Yesterday’s hardest moment came for me when I watched a worker cry. I had been on the streets for about 5 hours with striking workers from the Fight for 15 movement and their supporters, who held a series of actions for two days in conjunction with a national week of strikes and protests to raise the minimum wage. I met the first picket in front of a Subway in the Chicago loop during the morning rush hour where several workers walked off the job. Organizers planned more than twenty pickets spread throughout the financial heart of the city for the day. Hundreds of demonstrators snaked along the sidewalks, stopping in front of retail and fast food outlets to deliver their message – “We can’t survive on $8.25.”
Morning was slowly turning to afternoon and demonstrators lined the sidewalk in front of a Walgreen’s on State and Randolph, a location sandwiched between the Chicago Theater and a Macy’s outlet in the loop. Several Walgreens workers, who had already made the decision to strike, stood near the corner, clad in their blue uniformed t-shirts and spoke about their plight.
“I don’t see my kids until Friday night,” said one worker. He described how he not only worked for Walgreen’s, but for fast food outlet Chick-fil-a. By the time he returned home from working two low wage jobs in one day, his children were already sleeping. “I want to be able to come home and take care of my kids off of one day’s work, one 8-hour shift,” he said. Later, another woman got on the megaphone and started to speak. She said she didn’t know what she would do if she lost her job, but she couldn’t care for her family on $8.25 an hour.
Then she began to cry.
I could feel myself choking up too. I cleared what felt like a large golfball sitting inside my throat, lit a cigarette and kept watching. A co-worker gave her a hug. Soon after, the demonstrators lined along the huge glass windows of the building began chanting “come on out, we got your back!” The woman who had teared up regained her composure and joined them, and the picket line began chanting in unison for Teresa a fellow worker still inside the store to come out. After about 15 minutes, Teresa emerged from the door to thunderous cheers and applause, and was nearly overwhelmed by hugs from other demonstrators.
The group formed up and began to move to the next picket location, energized from the new edition to their growing numbers, and I felt a shot of adrenaline surge through my veins too.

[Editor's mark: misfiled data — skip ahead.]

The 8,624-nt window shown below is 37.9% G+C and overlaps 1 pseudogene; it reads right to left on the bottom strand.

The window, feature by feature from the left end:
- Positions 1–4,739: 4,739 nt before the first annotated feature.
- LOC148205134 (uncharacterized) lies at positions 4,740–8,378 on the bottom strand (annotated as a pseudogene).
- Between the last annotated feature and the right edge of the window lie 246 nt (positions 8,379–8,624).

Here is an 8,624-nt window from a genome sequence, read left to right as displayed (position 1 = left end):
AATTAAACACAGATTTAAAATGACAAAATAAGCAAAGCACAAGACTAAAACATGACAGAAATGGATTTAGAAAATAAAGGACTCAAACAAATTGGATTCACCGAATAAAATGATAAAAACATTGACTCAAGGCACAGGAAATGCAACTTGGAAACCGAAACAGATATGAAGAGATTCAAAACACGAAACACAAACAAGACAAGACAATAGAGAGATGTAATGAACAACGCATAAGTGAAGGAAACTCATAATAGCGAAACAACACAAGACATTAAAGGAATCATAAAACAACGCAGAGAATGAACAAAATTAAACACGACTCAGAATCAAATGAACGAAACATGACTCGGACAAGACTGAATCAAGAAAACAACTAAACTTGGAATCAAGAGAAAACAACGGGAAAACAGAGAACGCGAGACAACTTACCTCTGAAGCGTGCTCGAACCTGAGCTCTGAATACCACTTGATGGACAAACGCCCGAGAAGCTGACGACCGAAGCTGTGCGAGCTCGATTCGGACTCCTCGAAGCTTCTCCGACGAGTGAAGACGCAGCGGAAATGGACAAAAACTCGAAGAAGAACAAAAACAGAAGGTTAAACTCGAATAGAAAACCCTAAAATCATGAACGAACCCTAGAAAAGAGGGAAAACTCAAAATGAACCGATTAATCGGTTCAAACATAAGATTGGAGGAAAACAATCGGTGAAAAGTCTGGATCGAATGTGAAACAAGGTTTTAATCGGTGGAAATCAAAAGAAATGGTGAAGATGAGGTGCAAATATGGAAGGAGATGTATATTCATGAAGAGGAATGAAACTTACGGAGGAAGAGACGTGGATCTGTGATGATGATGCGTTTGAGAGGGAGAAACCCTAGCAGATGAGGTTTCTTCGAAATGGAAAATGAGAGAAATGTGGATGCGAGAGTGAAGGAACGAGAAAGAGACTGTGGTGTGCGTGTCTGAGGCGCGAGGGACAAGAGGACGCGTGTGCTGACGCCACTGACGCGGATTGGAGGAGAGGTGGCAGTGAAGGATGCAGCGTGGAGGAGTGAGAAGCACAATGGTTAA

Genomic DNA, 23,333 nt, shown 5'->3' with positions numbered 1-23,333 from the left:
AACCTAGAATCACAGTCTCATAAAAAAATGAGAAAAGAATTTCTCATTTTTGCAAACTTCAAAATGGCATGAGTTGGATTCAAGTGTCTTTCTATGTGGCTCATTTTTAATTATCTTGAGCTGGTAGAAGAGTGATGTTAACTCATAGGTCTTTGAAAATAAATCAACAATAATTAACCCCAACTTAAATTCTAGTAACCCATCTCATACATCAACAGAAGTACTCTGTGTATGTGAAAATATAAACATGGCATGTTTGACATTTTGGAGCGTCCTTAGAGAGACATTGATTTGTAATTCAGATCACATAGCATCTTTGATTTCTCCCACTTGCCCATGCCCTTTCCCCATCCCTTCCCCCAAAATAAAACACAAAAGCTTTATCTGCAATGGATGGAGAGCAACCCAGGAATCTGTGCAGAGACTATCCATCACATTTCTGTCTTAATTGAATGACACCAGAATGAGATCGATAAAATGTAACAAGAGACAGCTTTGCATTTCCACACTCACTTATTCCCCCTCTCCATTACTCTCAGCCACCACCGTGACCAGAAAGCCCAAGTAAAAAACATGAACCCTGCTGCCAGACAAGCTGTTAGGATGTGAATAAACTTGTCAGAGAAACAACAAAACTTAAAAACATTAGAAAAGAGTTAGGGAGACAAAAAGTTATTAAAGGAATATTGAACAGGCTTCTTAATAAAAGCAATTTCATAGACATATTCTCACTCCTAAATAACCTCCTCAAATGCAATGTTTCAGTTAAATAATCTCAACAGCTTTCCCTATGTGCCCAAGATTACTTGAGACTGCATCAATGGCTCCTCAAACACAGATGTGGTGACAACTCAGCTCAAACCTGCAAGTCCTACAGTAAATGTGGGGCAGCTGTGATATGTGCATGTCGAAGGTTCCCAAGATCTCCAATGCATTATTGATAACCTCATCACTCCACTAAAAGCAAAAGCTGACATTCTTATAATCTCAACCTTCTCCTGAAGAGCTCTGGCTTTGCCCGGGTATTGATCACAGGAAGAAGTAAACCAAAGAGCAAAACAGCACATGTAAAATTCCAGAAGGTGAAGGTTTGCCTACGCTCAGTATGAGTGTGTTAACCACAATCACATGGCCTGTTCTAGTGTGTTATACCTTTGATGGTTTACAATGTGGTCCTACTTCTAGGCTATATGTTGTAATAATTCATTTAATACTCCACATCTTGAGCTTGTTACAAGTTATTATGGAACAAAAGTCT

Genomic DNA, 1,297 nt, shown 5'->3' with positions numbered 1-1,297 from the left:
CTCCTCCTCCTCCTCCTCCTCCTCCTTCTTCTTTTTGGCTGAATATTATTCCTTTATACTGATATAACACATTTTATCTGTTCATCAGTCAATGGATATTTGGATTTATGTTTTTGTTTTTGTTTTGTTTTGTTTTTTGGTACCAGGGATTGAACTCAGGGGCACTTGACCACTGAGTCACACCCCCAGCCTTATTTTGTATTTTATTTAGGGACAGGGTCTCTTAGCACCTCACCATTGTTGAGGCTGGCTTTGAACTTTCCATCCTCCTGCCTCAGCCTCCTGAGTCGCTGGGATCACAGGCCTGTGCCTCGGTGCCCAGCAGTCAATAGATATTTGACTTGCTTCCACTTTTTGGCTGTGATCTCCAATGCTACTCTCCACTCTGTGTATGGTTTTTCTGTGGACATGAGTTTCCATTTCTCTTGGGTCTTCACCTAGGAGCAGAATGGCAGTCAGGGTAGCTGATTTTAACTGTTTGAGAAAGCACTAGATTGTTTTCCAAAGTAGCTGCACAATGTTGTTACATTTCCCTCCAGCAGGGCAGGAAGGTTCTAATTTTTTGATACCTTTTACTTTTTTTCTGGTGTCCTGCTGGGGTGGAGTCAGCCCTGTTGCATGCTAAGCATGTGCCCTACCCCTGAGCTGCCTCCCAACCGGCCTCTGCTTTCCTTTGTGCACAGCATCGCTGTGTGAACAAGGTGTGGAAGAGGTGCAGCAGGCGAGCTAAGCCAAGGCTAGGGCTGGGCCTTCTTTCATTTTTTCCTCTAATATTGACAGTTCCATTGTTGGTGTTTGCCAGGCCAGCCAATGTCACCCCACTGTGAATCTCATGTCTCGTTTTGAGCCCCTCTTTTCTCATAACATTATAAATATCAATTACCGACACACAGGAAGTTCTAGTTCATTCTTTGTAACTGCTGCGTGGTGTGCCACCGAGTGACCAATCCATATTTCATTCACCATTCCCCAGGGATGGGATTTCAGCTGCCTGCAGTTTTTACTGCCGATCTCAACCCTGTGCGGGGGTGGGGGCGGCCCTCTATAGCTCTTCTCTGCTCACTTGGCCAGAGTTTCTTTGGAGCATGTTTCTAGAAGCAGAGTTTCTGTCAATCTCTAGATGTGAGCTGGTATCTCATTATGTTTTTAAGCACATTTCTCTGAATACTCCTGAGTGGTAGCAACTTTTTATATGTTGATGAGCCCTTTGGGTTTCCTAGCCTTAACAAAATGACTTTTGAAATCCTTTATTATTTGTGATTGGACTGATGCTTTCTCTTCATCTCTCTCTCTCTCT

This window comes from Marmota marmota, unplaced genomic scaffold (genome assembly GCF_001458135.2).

One of the more common criticisms I hear while covering protests and demonstrations fighting for workers rights is that low wage workers aren’t skilled enough to deserve better wages, or they’re lazy and entitled. Often that criticism is backed up by a personal anecdote from a negative experience with a co-worker and how that person doesn’t deserve what little they’re making, or a Horatio Alger type story about how they or someone they know pulled themselves up by their bootstraps.
It’s easy to fall into that line of thinking. America’s labor movement has gotten a bad reputation for decades, and “solidarity” – if recognized at all – became a four letter word long ago. America’s unions aren’t blameless in this – they’ve become just as susceptible to the same type of corruption we see in politicians and CEO’s. But for every story about a union worker sleeping on the job or taking a dozen coffee breaks, I’ve got one about high paid executives spending half their day playing golf or a president taking five weeks of vacation time.
The only union job I ever worked was the first job I held as a teenager. As a bagger in a grocery store, I didn’t see the point of paying dues. I didn’t need health insurance, I had a roof over my head, food on my table, clothes on my back and I went to a good school. It took me quite a long time to realize I had those things thanks to the union my father belonged to.
Time and again, the workers drove that point home for me as they walked the picket lines and spoke. The Macy’s employee with a child working on commission, forced into a pay deficit if store goals aren’t made, the Subway worker trying to support two children on two low wage jobs, and the woman who broke down in front of Walgreens – my parents could’ve easily faced the same situation, and so can I.
Movements to raise wages and organize workers aren’t only about putting money in people’s pockets. Given the current state of income inequality locally and globally and the exponential increase in poverty for the average person – the fight is about survival – and it shouldn’t be. When the Dow Jones hits record highs and major corporations are continuing to rake in record profits, why should any of these workers have to struggle to survive? These workers are fighting to improve the quality of life for themselves, their families, and each other. If we all engaged in that fight, no one would have to survive on $8.25.